Janice Lakewood November 11, 2017
in response to Anonymous:

Mourning is a natural response; not a must oriented task - sounds like still in process of forgiving, ask your therapist or Rabbi Reply

Yehuda Shurpin (author) November 12, 2017
in response to Anonymous:

I am very sorry for your pain. One should indeed mourn their parents even if they were abusive. Here are two articles that should help give some perspective on this very painful subject.
My Cruel Parent Died - On forgiving a mean deceased parent in Jewish thought

Honor My Mother?! Reply

Ben November 12, 2017
in response to Yehuda Shurpin (author):

I suspect you were not terribly abused as a child, as I was. I am happy for you.

My abuse continued right into adulthood. I am now close to 60 years of age, but the emotional, spiritual - and even financial -
abuse is continuing, even as I 'honor' her.

Jewish therapists have told me to stop sending my mother birthday gifts and the like, to stop honoring her.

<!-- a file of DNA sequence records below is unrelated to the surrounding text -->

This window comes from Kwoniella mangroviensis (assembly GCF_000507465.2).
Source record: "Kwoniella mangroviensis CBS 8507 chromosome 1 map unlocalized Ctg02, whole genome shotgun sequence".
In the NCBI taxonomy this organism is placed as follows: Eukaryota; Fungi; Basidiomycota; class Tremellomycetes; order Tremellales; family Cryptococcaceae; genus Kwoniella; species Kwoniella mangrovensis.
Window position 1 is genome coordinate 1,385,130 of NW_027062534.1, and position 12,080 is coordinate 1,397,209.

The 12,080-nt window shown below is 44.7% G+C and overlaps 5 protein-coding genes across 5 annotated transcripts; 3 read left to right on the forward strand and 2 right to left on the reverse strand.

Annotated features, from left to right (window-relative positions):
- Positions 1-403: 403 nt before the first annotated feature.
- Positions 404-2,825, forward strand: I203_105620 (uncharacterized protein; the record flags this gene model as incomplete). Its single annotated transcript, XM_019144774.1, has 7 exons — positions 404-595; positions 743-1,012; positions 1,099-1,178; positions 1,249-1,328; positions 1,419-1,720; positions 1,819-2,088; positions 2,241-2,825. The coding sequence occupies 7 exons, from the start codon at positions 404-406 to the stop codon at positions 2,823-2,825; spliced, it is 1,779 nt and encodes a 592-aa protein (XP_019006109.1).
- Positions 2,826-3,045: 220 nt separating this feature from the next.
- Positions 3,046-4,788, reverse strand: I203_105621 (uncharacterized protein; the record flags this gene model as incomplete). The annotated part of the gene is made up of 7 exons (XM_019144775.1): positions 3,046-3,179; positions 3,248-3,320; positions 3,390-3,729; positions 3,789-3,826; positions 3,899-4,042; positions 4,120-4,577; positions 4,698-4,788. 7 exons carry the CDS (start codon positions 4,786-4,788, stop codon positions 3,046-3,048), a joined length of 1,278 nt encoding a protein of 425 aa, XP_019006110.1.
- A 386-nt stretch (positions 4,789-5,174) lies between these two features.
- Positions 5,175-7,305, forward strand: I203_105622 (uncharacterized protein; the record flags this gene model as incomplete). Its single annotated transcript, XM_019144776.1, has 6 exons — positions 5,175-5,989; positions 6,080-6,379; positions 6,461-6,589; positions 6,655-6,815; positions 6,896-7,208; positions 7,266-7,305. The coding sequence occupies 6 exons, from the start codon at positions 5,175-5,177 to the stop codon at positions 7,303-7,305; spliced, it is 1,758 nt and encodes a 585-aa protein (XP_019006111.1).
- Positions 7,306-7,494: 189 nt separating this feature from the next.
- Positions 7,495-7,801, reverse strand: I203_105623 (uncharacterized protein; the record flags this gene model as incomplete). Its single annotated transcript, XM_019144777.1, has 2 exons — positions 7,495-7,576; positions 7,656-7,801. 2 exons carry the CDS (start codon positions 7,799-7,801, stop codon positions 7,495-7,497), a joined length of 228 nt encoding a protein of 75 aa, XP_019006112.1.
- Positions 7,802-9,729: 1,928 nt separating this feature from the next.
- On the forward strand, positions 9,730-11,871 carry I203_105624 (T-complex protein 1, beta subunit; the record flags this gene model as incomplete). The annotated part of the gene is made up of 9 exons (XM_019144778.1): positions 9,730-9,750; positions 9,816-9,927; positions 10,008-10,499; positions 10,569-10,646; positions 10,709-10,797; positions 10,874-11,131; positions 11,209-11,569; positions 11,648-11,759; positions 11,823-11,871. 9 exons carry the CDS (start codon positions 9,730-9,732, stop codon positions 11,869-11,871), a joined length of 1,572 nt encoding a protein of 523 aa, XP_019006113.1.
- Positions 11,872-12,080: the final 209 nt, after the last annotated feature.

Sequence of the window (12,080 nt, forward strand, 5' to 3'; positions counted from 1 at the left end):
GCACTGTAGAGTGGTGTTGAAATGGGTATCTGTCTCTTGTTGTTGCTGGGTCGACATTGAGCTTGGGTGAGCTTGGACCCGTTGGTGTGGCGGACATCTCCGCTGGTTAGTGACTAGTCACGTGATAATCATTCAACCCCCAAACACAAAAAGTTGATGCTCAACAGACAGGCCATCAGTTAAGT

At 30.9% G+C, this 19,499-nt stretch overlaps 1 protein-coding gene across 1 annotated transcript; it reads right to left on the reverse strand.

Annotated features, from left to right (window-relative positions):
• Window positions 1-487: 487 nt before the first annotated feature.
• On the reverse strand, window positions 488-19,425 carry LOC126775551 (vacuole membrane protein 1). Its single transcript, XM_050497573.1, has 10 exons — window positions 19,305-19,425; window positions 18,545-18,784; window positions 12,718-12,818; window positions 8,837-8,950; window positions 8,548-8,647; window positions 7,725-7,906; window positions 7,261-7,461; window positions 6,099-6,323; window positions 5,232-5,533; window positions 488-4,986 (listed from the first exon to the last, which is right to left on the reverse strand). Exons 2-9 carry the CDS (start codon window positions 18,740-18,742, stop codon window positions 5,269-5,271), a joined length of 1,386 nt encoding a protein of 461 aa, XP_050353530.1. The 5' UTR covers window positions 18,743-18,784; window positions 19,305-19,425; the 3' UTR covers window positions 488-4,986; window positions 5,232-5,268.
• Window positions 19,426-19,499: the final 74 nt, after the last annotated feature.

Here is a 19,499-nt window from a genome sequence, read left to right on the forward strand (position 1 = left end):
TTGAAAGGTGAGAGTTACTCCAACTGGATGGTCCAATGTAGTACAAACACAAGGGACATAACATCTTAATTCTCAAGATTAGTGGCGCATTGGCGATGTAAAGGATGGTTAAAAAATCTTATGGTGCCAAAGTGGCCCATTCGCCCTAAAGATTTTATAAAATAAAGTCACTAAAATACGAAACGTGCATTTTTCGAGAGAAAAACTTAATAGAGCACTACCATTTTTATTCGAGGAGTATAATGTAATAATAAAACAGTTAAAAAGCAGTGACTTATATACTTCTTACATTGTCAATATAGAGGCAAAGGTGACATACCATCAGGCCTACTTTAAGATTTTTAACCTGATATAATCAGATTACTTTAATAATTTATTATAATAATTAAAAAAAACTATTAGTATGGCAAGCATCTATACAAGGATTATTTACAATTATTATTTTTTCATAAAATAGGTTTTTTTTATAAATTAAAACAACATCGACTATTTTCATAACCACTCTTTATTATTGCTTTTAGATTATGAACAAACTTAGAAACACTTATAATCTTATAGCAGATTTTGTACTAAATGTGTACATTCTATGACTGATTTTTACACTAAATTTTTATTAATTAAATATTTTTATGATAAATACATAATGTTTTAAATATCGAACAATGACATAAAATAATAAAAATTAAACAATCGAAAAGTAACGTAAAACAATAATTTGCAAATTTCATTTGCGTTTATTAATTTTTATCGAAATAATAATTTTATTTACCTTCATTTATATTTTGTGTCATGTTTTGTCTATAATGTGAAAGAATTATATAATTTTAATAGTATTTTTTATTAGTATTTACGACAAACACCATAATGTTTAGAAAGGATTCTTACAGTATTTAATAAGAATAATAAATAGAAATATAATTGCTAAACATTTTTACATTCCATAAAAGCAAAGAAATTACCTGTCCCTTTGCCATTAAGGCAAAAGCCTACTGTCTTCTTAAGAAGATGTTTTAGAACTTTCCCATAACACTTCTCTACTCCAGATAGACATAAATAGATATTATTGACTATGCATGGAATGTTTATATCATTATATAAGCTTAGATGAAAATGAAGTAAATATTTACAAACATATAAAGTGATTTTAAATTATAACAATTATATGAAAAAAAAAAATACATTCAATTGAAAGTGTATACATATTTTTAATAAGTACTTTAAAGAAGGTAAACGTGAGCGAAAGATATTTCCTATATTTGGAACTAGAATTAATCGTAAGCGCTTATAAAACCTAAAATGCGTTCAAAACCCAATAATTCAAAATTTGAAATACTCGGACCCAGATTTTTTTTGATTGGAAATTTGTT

There are Litvishe rabbonim (and even Gedolim) who teach one is not required to honor an abusive parent. Reply

Anonymous Santa Rosa November 9, 2017

Keriah I wonder in our excessively materialistic modern times if this tear (also the same word as the tears of grief we shed) shows how important love is. That our clothing is really not so important compared to the bonds we have with those we deeply care for. Reply

Anonymous Brooklyn November 8, 2017

The torning of the cloth was from the dead''s clothes himself, than the living relatives showing compassion to the dead also make Kriah. Reply